• Many education experts believe that intrinsic motivation is more
  • powerful when it comes to helping students retain what they’ve learned.
  • Supporting Sentences
  • Concluding Sentence
  • A concluding sentence is the last
  • sentence in a paragraph. A conclusion can
  • remind the reader of the main points of a
  • paragraph and/or leave the reader with
  • something to think about in relation to the
  • topic. Look at the next page to see how
  • the writer used a concluding sentence.
  • Definition and Purpose
  • Concluding Sentence
  • A concluding sentence is the last
  • sentence in a paragraph. A conclusion can
  • remind the reader of the main points of a
  • paragraph and/or leave the reader with
  • something to think about in relation to the
  • topic. Look at the next page to see how
  • the writer used a concluding sentence.
  • Definition and Purpose
  • Concluding Sentence
  • A concluding sentence is the last
  • sentence in a paragraph. A conclusion can
  • remind the reader of the main points of a
  • paragraph and/or leave the reader with
  • something to think about in relation to the
  • topic. Look at the next page to see how
  • the writer used a concluding sentence.
  • Definition and Purpose
  • Concluding Sentence
  • A concluding sentence is the last
  • sentence in a paragraph. A conclusion can
  • remind the reader of the main points of a
  • paragraph and/or leave the reader with
  • something to think about in relation to the
  • topic. Look at the next page to see how
  • the writer used a concluding sentence.
  • Definition and Purpose
  • Body Paragraph
  • An important factor in learning a foreign language has to do with the
  • concept of intrinsic versus extrinsic motivation. When we do something
  • for the “fun of it” or because we enjoy it, that is called intrinsic
  • motivation. Extrinsic motivation, on the other hand, is when we do
  • something for the purpose of receiving some kind of external reward
  • such as money, time off from work, etc. Many education experts believe
  • that intrinsic motivation is more powerful when it comes to helping
  • students retain what they’ve learned. The question and challenge for
  • teachers today is, “How can we help our students become intrinsically
  • motivated in what we are teaching?”
  • Concluding Sentence
  • This concluding sentence tries to leave a final thought with the reader by asking a question.
  • Concluding Sentence
  • Useful Expressions
  • It is sometimes helpful to have a concluding expression
  • in your last sentence to signal the end of your paragraph.
  • Some common expressions used in concluding sentences
  • are listed below.
  • As we can see,
  • These examples show that…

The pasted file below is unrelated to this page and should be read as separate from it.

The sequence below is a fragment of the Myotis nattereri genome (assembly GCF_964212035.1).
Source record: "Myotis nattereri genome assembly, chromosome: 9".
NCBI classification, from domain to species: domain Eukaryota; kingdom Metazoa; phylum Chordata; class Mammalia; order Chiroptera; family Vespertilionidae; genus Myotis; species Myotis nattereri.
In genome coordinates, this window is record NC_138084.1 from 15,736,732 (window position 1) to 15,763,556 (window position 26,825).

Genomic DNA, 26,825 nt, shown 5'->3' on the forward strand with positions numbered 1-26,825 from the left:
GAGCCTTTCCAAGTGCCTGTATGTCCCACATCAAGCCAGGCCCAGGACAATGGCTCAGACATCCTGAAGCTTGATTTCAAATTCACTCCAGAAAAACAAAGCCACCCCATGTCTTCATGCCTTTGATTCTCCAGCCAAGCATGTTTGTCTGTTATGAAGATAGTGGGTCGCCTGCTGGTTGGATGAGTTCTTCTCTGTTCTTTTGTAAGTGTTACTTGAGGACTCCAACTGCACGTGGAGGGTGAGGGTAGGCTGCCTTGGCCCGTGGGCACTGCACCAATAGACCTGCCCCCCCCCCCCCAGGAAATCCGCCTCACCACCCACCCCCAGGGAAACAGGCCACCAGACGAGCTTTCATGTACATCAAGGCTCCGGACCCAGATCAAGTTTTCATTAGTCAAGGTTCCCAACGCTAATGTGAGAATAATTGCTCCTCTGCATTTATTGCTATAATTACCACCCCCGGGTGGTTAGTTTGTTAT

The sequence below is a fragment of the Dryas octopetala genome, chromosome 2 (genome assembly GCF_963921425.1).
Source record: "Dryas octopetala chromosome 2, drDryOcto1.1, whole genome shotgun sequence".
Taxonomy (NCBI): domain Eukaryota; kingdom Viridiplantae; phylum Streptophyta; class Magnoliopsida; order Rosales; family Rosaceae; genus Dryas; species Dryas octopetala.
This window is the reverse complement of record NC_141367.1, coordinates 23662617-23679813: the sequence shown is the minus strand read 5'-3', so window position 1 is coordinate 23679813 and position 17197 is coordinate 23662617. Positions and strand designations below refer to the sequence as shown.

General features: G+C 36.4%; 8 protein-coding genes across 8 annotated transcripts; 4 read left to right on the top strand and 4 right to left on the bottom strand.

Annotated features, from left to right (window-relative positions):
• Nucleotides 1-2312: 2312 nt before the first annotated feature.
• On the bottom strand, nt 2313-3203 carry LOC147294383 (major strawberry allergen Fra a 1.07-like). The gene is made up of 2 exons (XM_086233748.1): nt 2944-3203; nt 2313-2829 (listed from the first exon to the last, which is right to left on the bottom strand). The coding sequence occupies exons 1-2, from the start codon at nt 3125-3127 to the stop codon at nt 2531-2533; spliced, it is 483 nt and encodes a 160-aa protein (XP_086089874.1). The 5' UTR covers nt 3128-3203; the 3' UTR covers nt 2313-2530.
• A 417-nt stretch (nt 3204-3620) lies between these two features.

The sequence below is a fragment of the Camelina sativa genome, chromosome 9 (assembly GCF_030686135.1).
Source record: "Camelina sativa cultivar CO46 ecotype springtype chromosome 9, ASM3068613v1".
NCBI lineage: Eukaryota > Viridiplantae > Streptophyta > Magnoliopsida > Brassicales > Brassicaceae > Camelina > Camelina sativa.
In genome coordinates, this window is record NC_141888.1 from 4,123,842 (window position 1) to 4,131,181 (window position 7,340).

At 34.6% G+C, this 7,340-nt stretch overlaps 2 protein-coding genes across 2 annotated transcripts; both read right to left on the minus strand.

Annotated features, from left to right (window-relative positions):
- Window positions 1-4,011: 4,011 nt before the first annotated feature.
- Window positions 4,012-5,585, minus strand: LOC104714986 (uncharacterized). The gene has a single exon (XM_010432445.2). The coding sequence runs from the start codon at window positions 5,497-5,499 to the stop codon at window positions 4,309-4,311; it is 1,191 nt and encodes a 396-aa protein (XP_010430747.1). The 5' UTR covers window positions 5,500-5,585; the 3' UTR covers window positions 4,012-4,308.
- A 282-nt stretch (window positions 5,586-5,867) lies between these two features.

• As a result,
  • In summary,
  • Finally,
  • Consequently,
  • Concluding Sentence
  • Useful Expressions
  • It is sometimes helpful to have a concluding expression
  • in your last sentence to signal the end of your paragraph.
  • Some common expressions used in concluding sentences
  • are listed below.
  • As we can see,
  • These examples show that…
  • As a result,
  • In summary,
  • Finally,
  • Consequently,
  • Unity
  • Definition
  • Good paragraphs have unity. That
  • means that each sentence in the paragraph
  • is related to the topic sentence. Unified
  • paragraphs also discuss only one main idea.
  • Body Paragraph
  • One of the recent status symbols for many American business people is the
  • palm pilot. Palm pilots are small electronic devices that help people organize
  • information such as dates for meetings, short notes, and addresses of contacts.
  • Fax machines are also very popular among office workers. With palm pilots, a
  • person can input information at any time and any place. Many business people
  • also have cellular phones so that they can make phone calls from just about
  • anywhere. When a person returns to the office from a business trip, he/she won’t
  • have to spend hours organizing notes or addresses, because the palm pilot
  • already has that information. All that person has to do now is hook up the palm
  • pilot to a personal computer, and voila! All the information from meetings is
  • efficiently organized on the hard drive of the personal computer!
  • Find the sentences that are “off topic” or do not relate to the topic
  • sentence.
  • Topic Sentence
  • These sentences do not relate to the topic sentence in the paragraph. This paragraph does not have unity.

The Conclusion

  • References
  • © 2001 by Ruth Luman
  • The End
  • A Conclusion
  • Definition and Purpose
  • The conclusion is the last paragraph in your essay. A conclusion completes the essay and reemphasizes your thesis statement or main ideas. Look at the example thesis statement and conclusion below.
  • A Conclusion
  • First Sentence of Conclusion
  • Ultimately, because of the steps I took, I was successful in fighting the disease…
  • Thesis Statement
  • When I first found out that I was diagnosed with cancer, I took
  • two important steps to fight the disease.
  • First sentence in conclusion reemphasizes ideas in thesis statement.
  • A Conclusion
  • So What?
  • In addition to referring back to your main idea, your
  • conclusion needs to show your reader the significance of
  • your thesis. When discussing the importance of your